Today, Google started selling its first homegrown tablet, Pixel C. You can buy one directly from the company—until they sell out! Google typically struggles stocking new devices, like Nexus smartphones and the Chromebook Pixel. On November 30th, I asked: "Where is Pixel C?", which was promised to arrive before the holidays. Now we know.
I hope to have the 10.2-inch tablet in possession within a few days and will subsequently post first-impression and full reviews. If you can't wait for that, and shouldn't, larger tech news sites already have their takes online. Search for the name, and you will find them. Don't wait on me, if you're thinking about one for Christmas!
Pixel C inherits design ethic from the touchscreen Chromebook that Google also makes. That heritage is more than about looks but establishing a base reference design for other Android tablet manufacturers and stable platform for applications development. Like Nexus devices,
Pixel C runs the newest Android version (Marshmallow), which Google updates about every six weeks. If larger screen tabs are the future, the ecosystem needs something built on stock Android. Nice as those Samsung Galaxy tabs are, they're still skinned by TouchWiz UI and no reference for other manufacturers. Google is right to provide a baseline for Android the tablet platform.
The tab arrives as Apple and Microsoft push the motif as PC replacement with iPad Pro and Surface Pro 4/Surface Book, respectively. Whether or not Pixel C can replace a laptop is questionable in my logistical thinking. Rather, it's just another contextual cloud computing device which role changes based on need. I can imagine throwing the beauty in my camera bag, for example. That's much more tenable with a 10.2 inch tab than Apple and Microsoft monsters—12.9 inches and 13.5 inches, respectively.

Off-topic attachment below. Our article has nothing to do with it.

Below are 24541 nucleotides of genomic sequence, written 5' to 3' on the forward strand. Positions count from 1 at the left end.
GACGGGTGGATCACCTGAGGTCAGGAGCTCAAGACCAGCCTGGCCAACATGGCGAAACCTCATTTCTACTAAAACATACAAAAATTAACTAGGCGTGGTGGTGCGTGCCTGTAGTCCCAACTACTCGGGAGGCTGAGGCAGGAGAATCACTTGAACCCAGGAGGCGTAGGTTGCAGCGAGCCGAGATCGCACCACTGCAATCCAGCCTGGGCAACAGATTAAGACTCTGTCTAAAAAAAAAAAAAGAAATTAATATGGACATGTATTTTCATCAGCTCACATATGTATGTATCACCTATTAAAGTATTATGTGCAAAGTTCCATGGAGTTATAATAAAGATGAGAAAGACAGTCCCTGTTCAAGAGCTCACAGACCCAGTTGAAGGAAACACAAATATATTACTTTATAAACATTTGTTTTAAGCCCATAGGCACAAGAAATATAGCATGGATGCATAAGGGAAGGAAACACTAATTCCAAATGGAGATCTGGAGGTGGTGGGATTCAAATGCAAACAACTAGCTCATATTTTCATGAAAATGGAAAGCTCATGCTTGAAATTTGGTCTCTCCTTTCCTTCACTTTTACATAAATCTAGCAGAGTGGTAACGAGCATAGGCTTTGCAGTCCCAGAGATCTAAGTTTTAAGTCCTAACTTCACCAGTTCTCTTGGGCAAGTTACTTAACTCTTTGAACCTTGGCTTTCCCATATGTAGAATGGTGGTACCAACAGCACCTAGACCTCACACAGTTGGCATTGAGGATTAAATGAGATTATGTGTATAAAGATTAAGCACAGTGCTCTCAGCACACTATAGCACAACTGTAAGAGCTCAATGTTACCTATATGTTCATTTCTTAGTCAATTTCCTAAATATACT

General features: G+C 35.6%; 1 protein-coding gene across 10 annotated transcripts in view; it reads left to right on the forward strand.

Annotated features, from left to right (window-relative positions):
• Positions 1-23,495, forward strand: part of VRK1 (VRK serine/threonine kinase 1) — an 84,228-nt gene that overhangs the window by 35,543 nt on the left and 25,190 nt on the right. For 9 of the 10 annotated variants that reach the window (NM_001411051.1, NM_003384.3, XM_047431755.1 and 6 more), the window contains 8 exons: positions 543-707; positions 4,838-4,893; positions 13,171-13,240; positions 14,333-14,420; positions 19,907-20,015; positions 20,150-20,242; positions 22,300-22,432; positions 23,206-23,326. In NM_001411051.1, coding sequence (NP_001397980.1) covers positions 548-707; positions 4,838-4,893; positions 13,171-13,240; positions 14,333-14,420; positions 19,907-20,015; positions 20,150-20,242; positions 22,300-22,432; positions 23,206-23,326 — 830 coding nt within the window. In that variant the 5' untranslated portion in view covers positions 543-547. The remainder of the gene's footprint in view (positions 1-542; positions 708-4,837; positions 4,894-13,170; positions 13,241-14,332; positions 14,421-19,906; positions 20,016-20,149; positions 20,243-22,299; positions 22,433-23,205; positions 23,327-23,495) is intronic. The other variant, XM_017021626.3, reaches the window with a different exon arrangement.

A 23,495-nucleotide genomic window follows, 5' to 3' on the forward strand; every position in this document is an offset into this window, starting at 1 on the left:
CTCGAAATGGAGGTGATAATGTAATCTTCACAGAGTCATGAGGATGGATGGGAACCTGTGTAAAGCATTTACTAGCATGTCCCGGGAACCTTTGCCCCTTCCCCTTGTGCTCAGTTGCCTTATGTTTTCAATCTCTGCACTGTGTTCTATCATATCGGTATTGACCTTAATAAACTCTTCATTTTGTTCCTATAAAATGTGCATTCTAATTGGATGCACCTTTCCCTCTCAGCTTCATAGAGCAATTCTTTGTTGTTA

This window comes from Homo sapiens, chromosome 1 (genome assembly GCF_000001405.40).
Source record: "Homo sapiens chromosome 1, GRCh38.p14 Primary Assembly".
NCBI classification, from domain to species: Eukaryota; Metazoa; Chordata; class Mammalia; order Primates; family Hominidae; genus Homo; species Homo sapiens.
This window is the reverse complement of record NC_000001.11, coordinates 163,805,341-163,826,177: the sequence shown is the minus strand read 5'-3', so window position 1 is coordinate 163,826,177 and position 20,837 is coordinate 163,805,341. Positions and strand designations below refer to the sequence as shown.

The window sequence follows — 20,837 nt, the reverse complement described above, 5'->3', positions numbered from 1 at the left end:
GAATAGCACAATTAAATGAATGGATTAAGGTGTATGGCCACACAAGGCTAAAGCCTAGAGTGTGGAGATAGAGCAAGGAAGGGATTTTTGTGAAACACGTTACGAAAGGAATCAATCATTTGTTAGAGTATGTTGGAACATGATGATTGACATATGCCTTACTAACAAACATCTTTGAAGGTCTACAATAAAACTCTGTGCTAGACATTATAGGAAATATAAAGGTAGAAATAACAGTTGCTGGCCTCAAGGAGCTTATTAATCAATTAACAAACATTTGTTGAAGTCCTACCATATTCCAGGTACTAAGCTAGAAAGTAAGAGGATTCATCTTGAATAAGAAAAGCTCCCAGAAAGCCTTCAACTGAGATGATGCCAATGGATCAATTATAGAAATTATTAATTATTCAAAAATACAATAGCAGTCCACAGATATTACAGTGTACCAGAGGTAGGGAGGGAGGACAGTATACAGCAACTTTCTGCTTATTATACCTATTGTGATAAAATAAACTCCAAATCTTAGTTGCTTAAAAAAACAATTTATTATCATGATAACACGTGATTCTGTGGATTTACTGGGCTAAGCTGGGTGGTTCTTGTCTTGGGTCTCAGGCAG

Google's business is all about context: What you want, where you want, when you need it. The concept is core to search and advertising, and everything Google—and parent company Alphabet—wraps round it. No rival executes better delivering contextually useful products and services.
I will use the new tablet alongside Chromebook Pixel LS, which remains my everyday, all-day PC. Pixel C will open up a wellspring of Android apps to contextually complement the laptop and seamlessly sync with Google's own apps and services across both devices and Nexus 6P. "How well?" is the question, and my review(s) will answer.
If you're thinking about buying Pixel C, Google sells two configs, which are differentiated by storage—32GB ($499) and 64GB ($599). A magnetically-attachable keyboard also is available, for $149. With tax and free shipping, expect to pay about $800 for the 64GB kit.
Specs: 10.2-inch LTPS LCS touchscreen (2560 x 1800 resolution, 308 pixels per inch, 500 nit brightness); Nvidia Tegra XI 64-bit processor; 256-core Maxwell graphics chip; 3GB RAM; 32GB or 64GB storage; 8-megapixel rear and 2MP front cameras; flanking stereo speakers; four microphones; USB Type-C; WiFi AC; Bluetooth 4.1 + HS; six sensors (accelerometer, ambient light, compass, gyroscope, hall, proximity); and Android 6.0 Marshmallow. Measures 242 x 179 x 7 mm and weighs 517 g. The enclosure is made of anodized aluminum.
Pixel C is gorgeously styled. But is it as functional as beautiful? My review will answer.